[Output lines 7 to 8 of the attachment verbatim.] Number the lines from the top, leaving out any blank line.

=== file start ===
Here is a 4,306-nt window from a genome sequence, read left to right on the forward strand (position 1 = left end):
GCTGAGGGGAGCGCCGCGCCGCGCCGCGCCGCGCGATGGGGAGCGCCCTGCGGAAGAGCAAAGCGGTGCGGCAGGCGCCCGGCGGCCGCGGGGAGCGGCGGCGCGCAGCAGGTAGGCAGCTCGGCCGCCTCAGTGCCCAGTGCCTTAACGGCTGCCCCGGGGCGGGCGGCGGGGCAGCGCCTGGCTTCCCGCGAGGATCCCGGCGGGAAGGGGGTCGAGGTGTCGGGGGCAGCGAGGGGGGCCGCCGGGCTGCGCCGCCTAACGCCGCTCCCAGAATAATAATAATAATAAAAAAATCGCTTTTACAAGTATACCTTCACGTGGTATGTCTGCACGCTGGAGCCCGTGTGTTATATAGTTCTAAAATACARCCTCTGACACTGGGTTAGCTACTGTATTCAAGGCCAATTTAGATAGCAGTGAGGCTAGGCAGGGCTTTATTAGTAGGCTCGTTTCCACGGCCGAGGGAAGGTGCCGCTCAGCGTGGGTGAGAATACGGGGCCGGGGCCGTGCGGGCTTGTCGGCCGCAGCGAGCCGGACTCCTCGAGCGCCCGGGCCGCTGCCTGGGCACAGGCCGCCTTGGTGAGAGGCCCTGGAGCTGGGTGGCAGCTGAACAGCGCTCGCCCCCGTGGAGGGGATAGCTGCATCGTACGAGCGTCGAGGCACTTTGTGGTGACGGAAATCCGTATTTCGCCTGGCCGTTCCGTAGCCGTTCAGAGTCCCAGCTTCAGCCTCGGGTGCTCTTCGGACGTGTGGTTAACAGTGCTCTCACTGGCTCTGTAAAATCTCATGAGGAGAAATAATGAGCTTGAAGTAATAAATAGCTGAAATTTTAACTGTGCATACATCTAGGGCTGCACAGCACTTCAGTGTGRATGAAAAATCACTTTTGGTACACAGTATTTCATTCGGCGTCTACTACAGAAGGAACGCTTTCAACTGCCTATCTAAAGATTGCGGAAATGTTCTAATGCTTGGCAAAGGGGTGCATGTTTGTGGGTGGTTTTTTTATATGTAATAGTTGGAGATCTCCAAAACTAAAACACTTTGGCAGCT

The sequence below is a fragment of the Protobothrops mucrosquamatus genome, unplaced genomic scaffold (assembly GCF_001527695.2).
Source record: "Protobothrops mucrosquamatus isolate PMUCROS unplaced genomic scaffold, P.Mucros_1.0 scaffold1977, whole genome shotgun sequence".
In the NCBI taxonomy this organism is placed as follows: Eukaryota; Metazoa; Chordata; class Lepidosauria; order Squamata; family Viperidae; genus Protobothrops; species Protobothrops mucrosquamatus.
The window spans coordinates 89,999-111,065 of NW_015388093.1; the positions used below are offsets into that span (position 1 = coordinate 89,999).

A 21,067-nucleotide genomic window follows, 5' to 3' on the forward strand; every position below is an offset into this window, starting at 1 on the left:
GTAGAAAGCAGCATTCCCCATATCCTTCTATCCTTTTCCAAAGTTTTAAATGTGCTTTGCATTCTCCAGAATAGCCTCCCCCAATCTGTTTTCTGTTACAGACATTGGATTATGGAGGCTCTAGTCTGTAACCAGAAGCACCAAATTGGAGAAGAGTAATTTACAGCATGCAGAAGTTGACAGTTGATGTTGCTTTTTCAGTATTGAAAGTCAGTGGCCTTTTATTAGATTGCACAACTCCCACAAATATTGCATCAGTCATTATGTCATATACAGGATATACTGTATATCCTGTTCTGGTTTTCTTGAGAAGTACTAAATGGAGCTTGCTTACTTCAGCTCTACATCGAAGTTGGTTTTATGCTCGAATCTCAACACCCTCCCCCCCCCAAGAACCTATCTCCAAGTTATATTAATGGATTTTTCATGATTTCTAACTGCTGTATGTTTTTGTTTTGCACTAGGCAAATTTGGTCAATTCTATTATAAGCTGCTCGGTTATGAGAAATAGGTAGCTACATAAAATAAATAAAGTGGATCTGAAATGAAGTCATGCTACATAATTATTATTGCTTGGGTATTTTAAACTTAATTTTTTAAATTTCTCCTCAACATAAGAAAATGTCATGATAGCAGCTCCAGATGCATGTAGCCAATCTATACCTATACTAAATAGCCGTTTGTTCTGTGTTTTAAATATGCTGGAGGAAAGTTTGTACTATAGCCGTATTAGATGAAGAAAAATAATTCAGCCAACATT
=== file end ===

A 21,067-nucleotide genomic window follows, 5' to 3' on the forward strand; every position below is an offset into this window, starting at 1 on the left:
GTAGAAAGCAGCATTCCCCATATCCTTCTATCCTTTTCCAAAGTTTTAAATGTGCTTTGCATTCTCCAGAATAGCCTCCCCCAATCTGTTTTCTGTTACAGACATTGGATTATGGAGGCTCTAGTCTGTAACCAGAAGCACCAAATTGGAGAAGAGTAATTTACAGCATGCAGAAGTTGACAGTTGATGTTGCTTTTTCAGTATTGAAAGTCAGTGGCCTTTTATTAGATTGCACAACTCCCACAAATATTGCATCAGTCATTATGTCATATACAGGATATACTGTATATCCTGTTCTGGTTTTCTTGAGAAGTACTAAATGGAGCTTGCTTACTTCAGCTCTACATCGAAGTTGGTTTTATGCTCGAATCTCAACACCCTCCCCCCCCCAAGAACCTATCTCCAAGTTATATTAATGGATTTTTCATGATTTCTAACTGCTGTATGTTTTTGTTTTGCACTAGGCAAATTTGGTCAATTCTATTATAAGCTGCTCGGTTATGAGAAATAGGTAGCTACATAAAATAAATAAAGTGGATCTGAAATGAAGTCATGCTACATAATTATTATTGCTTGGGTATTTTAAACTTAATTTTTTAAATTTCTCCTCAACATAAGAAAATGTCATGATAGCAGCTCCAGATGCATGTAGCCAATCTATACCTATACTAAATAGCCGTTTGTTCTGTGTTTTAAATATGCTGGAGGAAAGTTTGTACTATAGCCGTATTAGATGAAGAAAAATAATTCAGCCAACATT